Since the forthcoming DVD release of Trial Of A Time Lord constitutes, in effect, an entire season of Doctor Who, we’re going to cover it in more detail than usual between now and Friday…
The 23rd season of Doctor Who appeared after an unprecedented 18-month absence and was the second season to have been whittled down from twenty-six to fourteen episodes. The BBC’s most successful black sheep, long regarded with derision by a succession of BBC controllers, had now passed into the hands of arguably its most formidable enemy – Michael Grade. Grade hated Who, and famously put the show into Room 101 using as an example – perhaps a little unfairly – the very worst monster the Doctor Who special effects team ever had to cook up for £23 – the ‘Murka’ in the much-derided Warriors Of The Deep.
With a long and punishing absence behind it and a dwindling episode-count, it seemed the Gallifrean’s days were numbered back in 1986. Whether this inner-party wrangling should have been quite so explicitly reflected in the revenant 23rd season is arguable, but it was certainly audacious…
Trial Of A Time Lord uses the ‘linking’ device of a prosecution of the Doctor by the Galifrean High Council to present four stories as evidence against him, presided over by Lynda Bellingham as Inquisitor.
The first three tales – The Mysterious Planet, Mindwarp and Terror of the Vervoids – could stand comfortably on their own; their intermingling with the machinations in court are superficial and could comfortably have been edited out. The final tale – The Ultimate Foe - sees the trial itself come back into focus after having annoyingly interrupted every story several times for points of order and other meaningless excuses for the Doc and chief prosecutor the Valeyard (Michael Jayston) to verbally abuse each other. The Valeyard is not quite what he seems, and The Ultimate Foe will find him an evil enough force to get The Master (the deliciously wicked Anthony Ainley) back on the side of our Galifrean hero for the first time since The Five Doctors…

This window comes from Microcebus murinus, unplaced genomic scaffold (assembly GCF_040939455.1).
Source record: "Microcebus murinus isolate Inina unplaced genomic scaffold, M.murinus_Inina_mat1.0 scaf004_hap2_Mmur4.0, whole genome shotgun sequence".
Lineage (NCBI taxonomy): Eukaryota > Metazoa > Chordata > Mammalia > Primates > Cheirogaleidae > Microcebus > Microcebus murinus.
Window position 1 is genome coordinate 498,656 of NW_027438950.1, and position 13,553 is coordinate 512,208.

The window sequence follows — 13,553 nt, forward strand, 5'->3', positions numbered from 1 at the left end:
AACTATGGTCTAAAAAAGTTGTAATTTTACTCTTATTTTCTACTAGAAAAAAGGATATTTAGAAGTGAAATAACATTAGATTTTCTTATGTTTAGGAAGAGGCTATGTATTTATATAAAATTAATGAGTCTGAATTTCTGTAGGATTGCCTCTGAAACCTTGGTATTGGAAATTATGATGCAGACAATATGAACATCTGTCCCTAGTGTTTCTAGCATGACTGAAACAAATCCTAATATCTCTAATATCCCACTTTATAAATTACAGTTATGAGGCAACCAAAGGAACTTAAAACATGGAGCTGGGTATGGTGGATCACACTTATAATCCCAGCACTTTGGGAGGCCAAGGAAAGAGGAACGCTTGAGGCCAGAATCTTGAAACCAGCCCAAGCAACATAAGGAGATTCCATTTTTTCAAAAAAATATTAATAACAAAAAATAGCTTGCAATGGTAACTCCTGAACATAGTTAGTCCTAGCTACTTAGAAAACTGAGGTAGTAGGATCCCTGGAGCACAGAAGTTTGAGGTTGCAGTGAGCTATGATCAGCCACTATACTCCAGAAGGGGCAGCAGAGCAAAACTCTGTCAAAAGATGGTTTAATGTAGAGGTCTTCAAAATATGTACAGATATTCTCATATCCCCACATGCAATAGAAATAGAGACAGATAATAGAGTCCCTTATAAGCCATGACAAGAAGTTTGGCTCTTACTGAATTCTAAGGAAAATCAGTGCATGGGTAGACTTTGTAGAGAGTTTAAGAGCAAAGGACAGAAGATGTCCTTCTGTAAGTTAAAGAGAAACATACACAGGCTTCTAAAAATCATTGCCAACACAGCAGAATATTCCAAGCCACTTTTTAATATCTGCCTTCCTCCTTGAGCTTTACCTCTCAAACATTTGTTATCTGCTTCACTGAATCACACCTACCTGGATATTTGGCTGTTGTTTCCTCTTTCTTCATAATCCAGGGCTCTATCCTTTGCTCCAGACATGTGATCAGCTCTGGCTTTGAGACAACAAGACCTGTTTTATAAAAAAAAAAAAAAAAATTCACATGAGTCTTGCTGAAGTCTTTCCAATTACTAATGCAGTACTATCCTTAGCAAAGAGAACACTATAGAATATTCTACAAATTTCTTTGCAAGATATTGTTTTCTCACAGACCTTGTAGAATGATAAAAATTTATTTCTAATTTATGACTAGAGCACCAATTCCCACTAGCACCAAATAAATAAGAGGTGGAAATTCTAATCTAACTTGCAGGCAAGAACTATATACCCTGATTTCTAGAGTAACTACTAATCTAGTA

But we’re getting ahead of ourselves without a TARDIS. The first of the Trial stories, then…
1: The Mysterious Planet (eps. 1-4)Director: Nicholas Mallettwriter: Robert Holmes
PlotThe first ‘evidence’ against the Doctor (Colin Baker) recaps an adventure with Peri (Nicola Bryant) on the planet Ravalox, where the fact that the mouldy corridor the TARDIS materialises into seems to be the remnants of Marble Arch station indicate that Ravalox is actually Earth in the far future…yet it is on the other side of the galaxy…
But this is not a question that will be addressed until later in Trial, and in the meantime our heroes must deal, once again, with a society divided between technocracy and savagery. The ruined world is ruled over by ‘The Immortal’, a robot being called Drathro (Roger Brierley), who presides over a sterile society locked away from the atavistic warrior tribe ruled by Queen Katryca (Joan Sims).
The Doctor and Peri are predictably split up early, with Peri captured by the warriors and informed that – due to the paucity of women in the ‘Tribe Of The Free’ – she must marry ‘many men’. Oh dear! Meanwhile the Doc isn’t doing much better, getting stoned (not in a good way) by the robot-ruled natives and forced to solve some problems for Drathro in his labs.
Skirting around this action and getting caught up with Peri’s fate are space-chancers Sabbalom Glitz (the excellent Tony Selby) and his dim-as-a-coalshed cohort Dibber (Glen Murphy)….
OpinionThis is the first Doctor Who tale to benefit from an Outside Broadcast Unit, and the sacrifice of film’s cinematic quality in Who is to the benefit of the performances, as attested to on the accompanying commentary (see below). Baker and Bryant conspire against writer Holmes to bring a friendly interpretation to the traditional parrying and discord between the two, and it’s a genuine delight to see them getting on at last. Robbed of some of his truculence, I really began to warm to Baker in the part, and felt sorry that the role was handed on after this, only his second series.